Social Justice in Turkish Education System: Issues and Interventions

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Kondakçı Y., Beycioğlu K.

in: Handbook on Promoting Social Justice in Education, Rosemary Papa, Editor, Springer, London/Berlin , Basel, pp.309-329, 2020

  • Publication Type: Book Chapter / Chapter Research Book
  • Publication Date: 2020
  • Publisher: Springer, London/Berlin 
  • City: Basel
  • Page Numbers: pp.309-329
  • Editors: Rosemary Papa, Editor
  • Middle East Technical University Affiliated: Yes


This chapter discusses the research and practice in social justice in education in

Turkey. Economic, social, political, and demographic developments that create

and perpetuate disparities in different societies are equally valid for Turkey.

In order to capture the state of social justice in education first, Turkeys social,

demographic, and economic status of the country was discussed. Turkey has a

relatively young population, which increases the demand for public education.

The key figures on the schooling rates in Turkey suggest that Turkey has been

improving its performance in providing access to school to its young population.

However, economic performance of the country suggest that significant part of

population suffers from inequality in income distribution. Social, economic, and

demographic issues as well as the key issues in the structure of education system

in Turkey give way to quality of education issue in Turkey. Particularly economic disparities contribute largely to social justice issues in education. The issues caused

by the economic structures are perpetuated by the centralized education system. It is

argued that the centralized education of Turkey and functionalist sociology exist in

a symbiosis, which leads to several false assumptions about developing and

delivering educational services in the country. Assuming that the central authority

is able to neutralize the differences across the schools so that the students attending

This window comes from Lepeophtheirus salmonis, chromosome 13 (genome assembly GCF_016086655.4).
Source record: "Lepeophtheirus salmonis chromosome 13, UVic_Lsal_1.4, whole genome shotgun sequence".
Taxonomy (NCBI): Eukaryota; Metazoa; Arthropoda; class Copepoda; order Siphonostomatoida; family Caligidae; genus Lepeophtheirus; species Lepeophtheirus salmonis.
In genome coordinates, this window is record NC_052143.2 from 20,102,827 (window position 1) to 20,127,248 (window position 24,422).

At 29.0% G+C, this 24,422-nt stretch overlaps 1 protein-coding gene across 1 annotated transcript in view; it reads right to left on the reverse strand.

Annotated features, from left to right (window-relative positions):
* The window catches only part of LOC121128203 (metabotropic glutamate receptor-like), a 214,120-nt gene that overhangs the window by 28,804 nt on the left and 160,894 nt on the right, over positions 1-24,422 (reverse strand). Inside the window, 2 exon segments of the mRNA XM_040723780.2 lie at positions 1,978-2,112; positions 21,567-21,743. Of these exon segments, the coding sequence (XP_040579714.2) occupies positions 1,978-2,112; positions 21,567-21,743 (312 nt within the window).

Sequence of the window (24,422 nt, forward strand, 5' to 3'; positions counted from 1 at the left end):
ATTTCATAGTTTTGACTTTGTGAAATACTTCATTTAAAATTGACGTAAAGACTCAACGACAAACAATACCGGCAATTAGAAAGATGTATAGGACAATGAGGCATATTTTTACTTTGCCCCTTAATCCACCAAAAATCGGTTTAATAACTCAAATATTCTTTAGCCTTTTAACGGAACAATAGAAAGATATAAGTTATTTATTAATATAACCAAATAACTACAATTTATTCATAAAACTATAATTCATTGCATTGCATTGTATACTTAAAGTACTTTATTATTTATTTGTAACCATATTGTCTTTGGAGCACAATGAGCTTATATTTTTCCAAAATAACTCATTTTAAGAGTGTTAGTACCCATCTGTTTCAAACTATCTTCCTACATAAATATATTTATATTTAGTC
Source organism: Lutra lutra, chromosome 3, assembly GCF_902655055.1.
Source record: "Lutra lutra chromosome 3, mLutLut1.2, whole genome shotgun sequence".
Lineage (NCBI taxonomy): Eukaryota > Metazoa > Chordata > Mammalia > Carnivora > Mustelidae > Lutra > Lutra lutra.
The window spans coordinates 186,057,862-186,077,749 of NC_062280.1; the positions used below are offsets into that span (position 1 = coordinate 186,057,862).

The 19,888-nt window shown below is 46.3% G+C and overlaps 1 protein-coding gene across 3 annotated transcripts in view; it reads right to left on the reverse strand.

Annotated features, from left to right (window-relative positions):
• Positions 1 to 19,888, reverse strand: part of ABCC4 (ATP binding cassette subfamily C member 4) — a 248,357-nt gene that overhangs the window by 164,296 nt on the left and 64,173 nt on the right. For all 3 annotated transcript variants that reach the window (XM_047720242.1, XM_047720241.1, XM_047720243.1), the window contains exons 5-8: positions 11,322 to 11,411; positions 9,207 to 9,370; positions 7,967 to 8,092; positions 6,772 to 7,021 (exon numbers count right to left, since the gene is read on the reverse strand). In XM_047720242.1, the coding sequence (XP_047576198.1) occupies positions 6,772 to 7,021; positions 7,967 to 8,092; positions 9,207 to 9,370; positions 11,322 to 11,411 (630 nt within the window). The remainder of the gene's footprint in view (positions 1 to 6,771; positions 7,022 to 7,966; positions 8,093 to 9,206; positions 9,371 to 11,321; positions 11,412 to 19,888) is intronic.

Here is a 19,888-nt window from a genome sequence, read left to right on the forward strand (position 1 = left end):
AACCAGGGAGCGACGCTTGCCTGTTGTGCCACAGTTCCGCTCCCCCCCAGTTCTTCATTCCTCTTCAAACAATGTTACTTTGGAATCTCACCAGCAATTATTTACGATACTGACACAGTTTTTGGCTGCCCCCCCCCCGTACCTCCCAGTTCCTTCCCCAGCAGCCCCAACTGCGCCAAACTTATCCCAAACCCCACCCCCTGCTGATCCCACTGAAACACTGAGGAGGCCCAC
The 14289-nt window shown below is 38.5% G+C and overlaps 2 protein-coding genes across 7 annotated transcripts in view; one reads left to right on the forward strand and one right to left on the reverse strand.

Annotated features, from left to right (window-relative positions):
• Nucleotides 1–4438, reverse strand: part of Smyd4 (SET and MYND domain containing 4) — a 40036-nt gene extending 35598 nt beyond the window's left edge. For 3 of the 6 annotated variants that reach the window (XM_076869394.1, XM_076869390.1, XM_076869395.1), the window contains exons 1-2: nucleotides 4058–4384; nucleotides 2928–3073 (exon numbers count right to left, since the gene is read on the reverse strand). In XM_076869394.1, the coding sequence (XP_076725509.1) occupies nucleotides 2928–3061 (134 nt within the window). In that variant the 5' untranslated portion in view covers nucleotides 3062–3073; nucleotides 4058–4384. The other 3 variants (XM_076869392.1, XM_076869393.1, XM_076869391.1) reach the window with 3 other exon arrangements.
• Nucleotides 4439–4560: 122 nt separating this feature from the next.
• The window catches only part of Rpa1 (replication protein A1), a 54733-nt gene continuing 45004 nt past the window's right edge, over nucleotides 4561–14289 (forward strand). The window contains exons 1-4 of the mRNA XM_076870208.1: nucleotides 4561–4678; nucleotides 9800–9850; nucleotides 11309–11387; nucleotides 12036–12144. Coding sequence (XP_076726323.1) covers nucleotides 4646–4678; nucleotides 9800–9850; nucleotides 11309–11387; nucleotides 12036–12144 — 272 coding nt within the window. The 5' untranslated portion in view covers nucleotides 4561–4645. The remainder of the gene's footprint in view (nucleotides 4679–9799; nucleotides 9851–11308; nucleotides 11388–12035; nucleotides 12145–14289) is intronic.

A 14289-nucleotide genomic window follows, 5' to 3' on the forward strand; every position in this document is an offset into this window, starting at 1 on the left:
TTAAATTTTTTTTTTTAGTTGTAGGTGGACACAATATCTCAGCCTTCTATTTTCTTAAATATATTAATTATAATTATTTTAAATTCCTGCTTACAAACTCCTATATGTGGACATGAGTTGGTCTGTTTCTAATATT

any school in the system have access to the elements of education of the same

quality level; assuming that the students attending any school have the same

capacity to benefit from educational provisions; and assuming that school improvement

models can be applied in the same way to every school setting largely lead to

ignoring the social, political, and economic disparities eliminating the students

access to quality educational provisions. The equal approach deepens the deprived

status of the disadvantaged students. The dilemma of granting access but failing to

provide quality is related to the concepts of horizontal-vertical inequalities. On the

other hand, scholarly work on social justice in education can be grouped under

macro- and micro-sociological perspectives. Research on micro-sociological perspective

in Turkey largely focus on the role of principal in mitigating the effect of

disparities on educational attainment of the students, while research stream on

macro-sociological perspective focuses largely on impact of certain setups on

studentsschooling. However, research in both of these streams highlights four

important gaps in social justice in education of Turkey. First, research gap suggests

that scholarly work on social justice in Turkey rely extensively onWestern concepts

and terminology. The policy gap suggests that Turkey lacks a broad social justice in

educational policy, which accounts on every institution in the country. The leadership

gap suggests that school principals and teachers do not have a formal role

definition for social justice leadership. Rather, social justice behaviors of school

leaders are motivated by personal, altruistic, or moral endeavor of the principals.

Finally, the institution gap suggest that the centralized education systems hidden

assumptions form obstacles for true social justice practices in education.